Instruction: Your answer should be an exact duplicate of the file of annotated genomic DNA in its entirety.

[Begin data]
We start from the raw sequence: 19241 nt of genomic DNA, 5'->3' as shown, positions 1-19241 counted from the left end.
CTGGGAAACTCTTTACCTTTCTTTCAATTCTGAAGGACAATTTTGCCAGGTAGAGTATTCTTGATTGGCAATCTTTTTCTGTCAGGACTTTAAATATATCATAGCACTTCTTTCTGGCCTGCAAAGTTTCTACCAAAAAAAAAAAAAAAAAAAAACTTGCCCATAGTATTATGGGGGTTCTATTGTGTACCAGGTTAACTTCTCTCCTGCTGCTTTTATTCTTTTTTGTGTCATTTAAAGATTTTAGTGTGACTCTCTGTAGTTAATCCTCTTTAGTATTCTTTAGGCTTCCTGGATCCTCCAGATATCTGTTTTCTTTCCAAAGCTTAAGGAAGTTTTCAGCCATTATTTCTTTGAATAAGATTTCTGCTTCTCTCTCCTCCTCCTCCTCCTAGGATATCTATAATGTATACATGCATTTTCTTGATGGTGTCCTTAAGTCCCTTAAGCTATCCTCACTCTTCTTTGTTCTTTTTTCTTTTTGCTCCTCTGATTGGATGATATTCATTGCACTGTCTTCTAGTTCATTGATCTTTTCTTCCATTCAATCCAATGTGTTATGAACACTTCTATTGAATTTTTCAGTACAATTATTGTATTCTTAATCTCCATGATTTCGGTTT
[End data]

We start from the raw sequence: 19241 nt of genomic DNA, 5'->3' as shown, positions 1-19241 counted from the left end.
CTGGGAAACTCTTTACCTTTCTTTCAATTCTGAAGGACAATTTTGCCAGGTAGAGTATTCTTGATTGGCAATCTTTTTCTGTCAGGACTTTAAATATATCATAGCACTTCTTTCTGGCCTGCAAAGTTTCTACCAAAAAAAAAAAAAAAAAAAAACTTGCCCATAGTATTATGGGGGTTCTATTGTGTACCAGGTTAACTTCTCTCCTGCTGCTTTTATTCTTTTTTGTGTCATTTAAAGATTTTAGTGTGACTCTCTGTAGTTAATCCTCTTTAGTATTCTTTAGGCTTCCTGGATCCTCCAGATATCTGTTTTCTTTCCAAAGCTTAAGGAAGTTTTCAGCCATTATTTCTTTGAATAAGATTTCTGCTTCTCTCTCCTCCTCCTCCTCCTAGGATATCTATAATGTATACATGCATTTTCTTGATGGTGTCCTTAAGTCCCTTAAGCTATCCTCACTCTTCTTTGTTCTTTTTTCTTTTTGCTCCTCTGATTGGATGATATTCATTGCACTGTCTTCTAGTTCATTGATCTTTTCTTCCATTCAATCCAATGTGTTATGAACACTTCTATTGAATTTTTCAGTACAATTATTGTATTCTTAATCTCCATGATTTCGGTTT